A new report by customer acquisition and letterbox marketing firm Salmat has found an increasing disconnect between marketers’ spends and ROI, while at the same time pouring some fuel on the old ‘digital versus traditional media’ fire. You can check out the full report here.
The report – titled the Salmat Mid-tier Marketing Index (SMMI) – was aimed at mid-tier marketers and revealed that 59 per cent of those surveyed said they would increase spends in the coming 12 months; however, almost a quarter (24.9 per cent) are failing to adequately measure ROI on their spends, be it a time, staff or a competency thing.
In a chat with B&T about the SMMI, Salmat’s head of marketing, Benjamin Hillman (above), said the study had found that Aussie marketers were having a “renaissance” back to traditional media like catalogues, magazines and letterbox drops that still represented a good ROI over, say, riskier options like digital or expensive options like TV.
While spruiking the likes of catalogues could appear out of touch with marketing’s obsession with the “latest shiny new thing” Hillman argued it’s that combination of new and traditional media that still got results.
“Sure, it you put the word ‘programmatic’ in front of anything then you’ll you get agency land excited,” he said with a dash of irony, “but it’s all about the balance.
“Digital can give you some very fancy learnings, but that’s not to say you can’t then inject them back into your more traditional medias. We use our data to feed back into our existing offline channels all the time.”
Hillmans cites a recent campaign Salmat did for fast-food chain Pizza Hut that involved a letterbox drop around local stores. “We combined that with demographics, with a social approach, a search approach, with an email campaign, it’s everything being part of an overall mix.”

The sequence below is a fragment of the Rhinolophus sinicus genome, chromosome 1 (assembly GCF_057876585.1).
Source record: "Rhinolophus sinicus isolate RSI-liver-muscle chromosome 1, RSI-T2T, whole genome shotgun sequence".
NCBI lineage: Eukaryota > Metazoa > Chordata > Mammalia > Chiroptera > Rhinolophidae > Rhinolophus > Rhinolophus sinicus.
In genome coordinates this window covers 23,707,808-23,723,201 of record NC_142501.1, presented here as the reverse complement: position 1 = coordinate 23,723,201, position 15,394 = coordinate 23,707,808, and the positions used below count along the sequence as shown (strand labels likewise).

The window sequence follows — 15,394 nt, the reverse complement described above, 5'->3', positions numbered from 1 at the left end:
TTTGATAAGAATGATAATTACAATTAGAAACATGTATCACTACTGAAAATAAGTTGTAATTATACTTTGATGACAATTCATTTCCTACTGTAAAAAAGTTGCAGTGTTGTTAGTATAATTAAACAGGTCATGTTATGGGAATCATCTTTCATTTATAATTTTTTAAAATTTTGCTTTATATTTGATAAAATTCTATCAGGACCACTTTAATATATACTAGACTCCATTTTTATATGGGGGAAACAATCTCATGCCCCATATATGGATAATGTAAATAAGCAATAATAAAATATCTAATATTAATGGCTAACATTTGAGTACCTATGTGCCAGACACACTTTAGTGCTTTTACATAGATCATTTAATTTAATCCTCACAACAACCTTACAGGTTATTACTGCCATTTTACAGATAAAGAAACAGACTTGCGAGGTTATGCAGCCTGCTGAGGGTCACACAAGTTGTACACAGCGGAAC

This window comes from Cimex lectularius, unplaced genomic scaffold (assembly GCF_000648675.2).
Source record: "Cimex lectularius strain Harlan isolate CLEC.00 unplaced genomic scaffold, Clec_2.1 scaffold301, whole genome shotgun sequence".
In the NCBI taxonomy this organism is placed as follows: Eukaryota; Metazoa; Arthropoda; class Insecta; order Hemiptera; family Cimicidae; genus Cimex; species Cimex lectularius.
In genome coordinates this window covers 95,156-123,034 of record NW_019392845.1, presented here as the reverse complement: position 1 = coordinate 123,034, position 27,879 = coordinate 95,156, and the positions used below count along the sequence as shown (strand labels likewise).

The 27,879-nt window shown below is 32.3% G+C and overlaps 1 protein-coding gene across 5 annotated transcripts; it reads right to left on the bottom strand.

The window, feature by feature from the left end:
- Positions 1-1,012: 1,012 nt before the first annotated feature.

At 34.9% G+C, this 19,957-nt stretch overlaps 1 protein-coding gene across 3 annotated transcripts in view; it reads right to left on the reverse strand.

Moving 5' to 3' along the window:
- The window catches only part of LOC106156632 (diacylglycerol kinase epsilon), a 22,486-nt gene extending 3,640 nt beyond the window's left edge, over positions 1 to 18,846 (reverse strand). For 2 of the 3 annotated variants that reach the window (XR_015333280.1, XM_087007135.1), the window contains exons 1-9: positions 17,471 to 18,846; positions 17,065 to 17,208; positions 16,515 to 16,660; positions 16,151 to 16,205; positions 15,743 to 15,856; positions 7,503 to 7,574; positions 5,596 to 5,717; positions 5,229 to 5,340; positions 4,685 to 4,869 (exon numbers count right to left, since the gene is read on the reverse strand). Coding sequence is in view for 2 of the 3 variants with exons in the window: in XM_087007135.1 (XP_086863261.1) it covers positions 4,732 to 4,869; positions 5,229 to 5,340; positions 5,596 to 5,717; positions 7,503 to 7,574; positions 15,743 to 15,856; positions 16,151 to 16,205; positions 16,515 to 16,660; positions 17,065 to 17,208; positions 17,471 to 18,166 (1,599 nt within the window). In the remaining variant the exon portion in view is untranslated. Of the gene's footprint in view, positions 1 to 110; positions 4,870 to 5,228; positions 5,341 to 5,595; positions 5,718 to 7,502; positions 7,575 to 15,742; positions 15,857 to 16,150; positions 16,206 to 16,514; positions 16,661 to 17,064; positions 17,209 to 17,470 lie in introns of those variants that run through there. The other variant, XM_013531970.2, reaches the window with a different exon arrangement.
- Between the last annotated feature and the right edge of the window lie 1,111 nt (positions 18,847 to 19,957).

Spruiking the merits of a letterbox drop or a magazine insert to agency land isn’t without its difficulties, Hillman agreed, but it wasn’t about one over the other. Rather, he said, “Sure, put your money into digital or TV or newspapers but why not set aside a third of the budget for a targeted letterbox campaign and then see what the results are?”
Which begs the question: is marketing in 2017 so dominated by the mar-tech companies, their products and their opinions that traditional medias – who often have a compelling case, too – are drowned out?
“If you look at the SMMI report over what marketers feel comfortable with and where they’re looking to invest there’s a bit of correlation there,” Hillman said.
“They’re saying they want to invest in digital and they’re websites, but according to the report less than 10 per cent of marketers are comfortable with SEM and SEO, they felt they were amateurs in those areas and when you don’t have that confidence you can’t be effective.”
Hillman believed many mid-tier marketers were under “massive pressure” brought on by “shorter time frames, they’ve got less budgets, less people, they’re being asked to do more, track more and they’ve got all these executives breathing down their necks,” he said.
Mar-tech, he agreed, could be a marketeer’s saviour but only if they were equipped with the skills to manage it.
“Again, looking at the SMMI report, over a third of marketers wanted to improve their knowledge and skills and that’s coming from the ad tech companies.
“If they had more money or time they would build their own skills base and that’s dealing with some of the noise that’s coming out of it. The balance between measuring your ROI and being digitally forward or savvy is one of the more careful things marketeers need to do,” he said.
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